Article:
So What! Article

The Boys Are Back In Town…

May 17, 2022

BY STEFFAN CHIRAZI

I sit in a packed plane on the second leg of my flight from San Francisco to Santiago, Chile, where, in a few days, Metallica will play a show outside the US for the first time since August 25, 2019, in Mannheim, Germany.

It would be the overstatement of understatements to say that a lot has changed since then.

When I flew home from Frankfurt the morning after Mannheim, it was with little fanfare or rigamarole. A simple check-in, go through security, in my seat, and try to sleep. I remember thinking about how mind-blowing WorldWired had been as a tour, and I remember pondering the fact that the “world” in that tour name was such a vital and integral part of all Metallica was.

We obviously know that the Covid-19 pandemic wiped out much as far as global activity. Everything stopped, including touring. And things that continued to happen did so with strict Covid protocols, which required masks and tests and masks again. It is fair to say that touring was a difficult activity to picture in such circumstances…

As I watch the Gary Oldman-led TV show Slow Horses on my iPad, I wear an N95 mask. The person next to me doesn’t for most of the flight, their mouth hanging open like a pitcher plant (I nearly tossed a few pretzels down there). The packed plane is scattered with mask wearers versus non. There is no official mandate to wear a mask anymore on planes, so things already feel scattered. This notwithstanding, it is both weird and wonderful to be back across a border (in this case, the Chilean one first), showing passports and hearing a different language all over. There is doubtless positivity to being back at the real game of global touring. Yet, things clearly are not the same in this pandemic. (Are we post-pandemic yet? Not quite, but sort of-ish?) Mandates might be lifting in some places, but people are still trying to figure out what the ground rules should be on the international road. The vast majority of live acts subscribe to the “caution” model, which requests masks at all times when around others, including the band, and testing every three days (albeit this has been relaxed to the rapid antigen model).

Unthinkable in 2019, these days, you must supply vaccine information with passport and visa requirements and can be selected at airports randomly for a PCR test. A member of one of our parties did get pulled for testing (in addition to the rapid tests we administer regularly).

Having landed in the early morning, we recharge and head down to the venue – Club Hípico – the next night. With the gig having been switched from one of the local stadiums to this horse racing track, there is some mystery as to what to expect from the venue. Suddenly, the slight alien awkward weirdness melts away as the giant M & A of the WorldWired stadium stage come into view. Slowly but surely, you see the crew. The band straps up and plugs in, reminding you that the world might be a tumble-dryer of fucked up crazy, but Metallica will always be Metallica throughout it. Despite the temporary “festival-feel” of Club Hípico, a comprehensive set-up has come together fast. No beats were missed.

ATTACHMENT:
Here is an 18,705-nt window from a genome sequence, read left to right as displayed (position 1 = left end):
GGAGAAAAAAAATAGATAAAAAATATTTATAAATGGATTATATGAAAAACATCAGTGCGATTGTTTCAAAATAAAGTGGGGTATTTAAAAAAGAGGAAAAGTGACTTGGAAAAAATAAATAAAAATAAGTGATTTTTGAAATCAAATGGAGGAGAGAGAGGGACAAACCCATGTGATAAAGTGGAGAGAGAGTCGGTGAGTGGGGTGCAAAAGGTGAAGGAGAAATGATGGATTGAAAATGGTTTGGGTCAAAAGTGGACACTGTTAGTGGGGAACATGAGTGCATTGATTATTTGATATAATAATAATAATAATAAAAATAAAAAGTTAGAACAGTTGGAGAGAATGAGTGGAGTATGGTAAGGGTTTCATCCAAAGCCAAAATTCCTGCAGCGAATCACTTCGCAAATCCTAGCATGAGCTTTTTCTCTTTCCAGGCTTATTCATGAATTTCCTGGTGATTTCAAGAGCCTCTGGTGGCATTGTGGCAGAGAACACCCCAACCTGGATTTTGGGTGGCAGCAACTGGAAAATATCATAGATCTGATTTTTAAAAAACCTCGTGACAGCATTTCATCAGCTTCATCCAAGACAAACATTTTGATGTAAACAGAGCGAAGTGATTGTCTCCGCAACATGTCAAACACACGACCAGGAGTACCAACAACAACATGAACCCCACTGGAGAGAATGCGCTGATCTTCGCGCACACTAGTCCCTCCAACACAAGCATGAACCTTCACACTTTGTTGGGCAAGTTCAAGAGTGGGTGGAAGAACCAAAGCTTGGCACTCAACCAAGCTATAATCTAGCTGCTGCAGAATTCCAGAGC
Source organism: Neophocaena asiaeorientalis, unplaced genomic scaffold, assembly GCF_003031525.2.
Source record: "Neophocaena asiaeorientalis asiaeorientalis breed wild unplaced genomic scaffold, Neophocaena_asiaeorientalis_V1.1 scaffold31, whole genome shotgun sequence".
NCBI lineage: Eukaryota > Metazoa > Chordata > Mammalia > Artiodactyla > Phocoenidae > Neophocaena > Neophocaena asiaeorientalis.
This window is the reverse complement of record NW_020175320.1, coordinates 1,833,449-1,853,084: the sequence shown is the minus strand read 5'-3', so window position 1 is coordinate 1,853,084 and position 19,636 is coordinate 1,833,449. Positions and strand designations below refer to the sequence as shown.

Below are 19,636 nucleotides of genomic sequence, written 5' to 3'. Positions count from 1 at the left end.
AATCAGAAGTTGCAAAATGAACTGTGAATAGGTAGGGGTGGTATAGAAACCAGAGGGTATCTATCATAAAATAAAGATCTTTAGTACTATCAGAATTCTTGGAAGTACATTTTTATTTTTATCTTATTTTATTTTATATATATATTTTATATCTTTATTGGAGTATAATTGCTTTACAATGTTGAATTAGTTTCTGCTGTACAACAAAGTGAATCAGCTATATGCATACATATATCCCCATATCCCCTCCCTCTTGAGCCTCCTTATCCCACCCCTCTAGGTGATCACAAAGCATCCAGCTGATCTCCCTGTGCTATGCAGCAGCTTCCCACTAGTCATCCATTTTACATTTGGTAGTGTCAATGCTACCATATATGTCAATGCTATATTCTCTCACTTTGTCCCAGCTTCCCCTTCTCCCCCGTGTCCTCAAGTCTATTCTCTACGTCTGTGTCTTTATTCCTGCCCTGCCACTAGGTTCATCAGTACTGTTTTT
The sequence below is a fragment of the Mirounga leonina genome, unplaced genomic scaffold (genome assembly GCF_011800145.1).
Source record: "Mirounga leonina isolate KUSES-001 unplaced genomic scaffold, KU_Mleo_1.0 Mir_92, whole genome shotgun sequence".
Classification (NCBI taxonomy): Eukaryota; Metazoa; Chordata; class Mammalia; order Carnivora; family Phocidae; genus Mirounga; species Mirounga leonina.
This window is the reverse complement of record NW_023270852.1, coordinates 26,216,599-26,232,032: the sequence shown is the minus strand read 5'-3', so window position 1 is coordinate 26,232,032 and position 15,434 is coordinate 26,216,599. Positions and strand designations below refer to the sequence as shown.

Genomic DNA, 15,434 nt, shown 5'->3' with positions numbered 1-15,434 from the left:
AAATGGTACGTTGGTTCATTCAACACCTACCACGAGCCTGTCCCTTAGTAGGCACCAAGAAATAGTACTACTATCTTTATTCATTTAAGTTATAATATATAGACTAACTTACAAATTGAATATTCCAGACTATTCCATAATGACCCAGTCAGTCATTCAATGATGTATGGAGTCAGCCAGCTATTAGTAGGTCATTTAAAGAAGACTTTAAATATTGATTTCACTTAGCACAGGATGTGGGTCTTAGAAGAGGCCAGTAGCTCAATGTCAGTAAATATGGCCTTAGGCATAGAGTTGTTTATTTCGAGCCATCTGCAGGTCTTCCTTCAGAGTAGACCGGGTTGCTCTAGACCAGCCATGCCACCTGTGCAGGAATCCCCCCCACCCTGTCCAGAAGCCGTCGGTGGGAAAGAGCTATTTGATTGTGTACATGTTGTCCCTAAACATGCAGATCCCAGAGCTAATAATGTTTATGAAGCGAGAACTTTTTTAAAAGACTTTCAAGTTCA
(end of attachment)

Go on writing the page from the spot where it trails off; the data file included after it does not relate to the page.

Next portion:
For their part, the guys are in high spirits. James strolls the stage puffing a cigar, a big smile on his face. Lars looks comfortable. Rob and Kirk both feel relaxed enough. Hellos are exchanged, and light chat follows. My instinct is to try to interview them about how it feels to be here right now, but the truth is we all know the answer. All four are delighted to be back doing what they do, and any further analysis in this moment seems redundant.

The next day sees the band again at the venue to rehearse, except nothing happens on the stage, which is currently getting hammered by rain. Instead, they use the tuning room as a respite from the torrential downpours which force their way through points of the tent infrastructure to leave dressing room chief, Foster, with a “welcome back” nightmare jolt as she pulls the team together to repair the breaches in time for the big day.

Show day one in Chile, and the touring muscles edge another step closer to tone and full strength. It is impossible to wake up any day in 2022 and not consider Covid. That goes for you as well as me. Of course, we get on with our lives, but the scars run deep and often remain unacknowledged until a situation forces it. Mask on. Mask off? Mask up. Eat with your mask down and trust that the virus will respectfully stay away? So I take one of our tests anyway, just to make sure I am not the one who brings unknown Covid to the camp. I will also continue to take one of my self-tests before interacting with any band member.

We arrive at the Club Hípico racetrack for the gig. There is a skip in Lars’ step.

The first meet and greet in two years goes surprisingly well, given the mask and vaccination requirements. Everyone had to take a rapid test the same day before being allowed to proceed, and in these times, it is fair to say that no one was sure how things would go or even feel.

“That was fun. It was like riding a bike!” beams Lars, “They still love us!” He says it with a grin, yet maybe there’s a hint of relief. “I don’t take anything for granted,” he continues, and he certainly doesn’t.

There will be several meetings with Lars central to them in the next few days, and his engine doesn’t stop revving. It is a comfortable space, one he knows better than anyone, one he feels more comfortable in than probably anyone. As he makes his way around backstage, a meet and greet here, a spot of food there, some signed stuff in the mix, and a couple of brief chats with Dan Braun and Eric Johnson, he looks both comfortable and cheerful.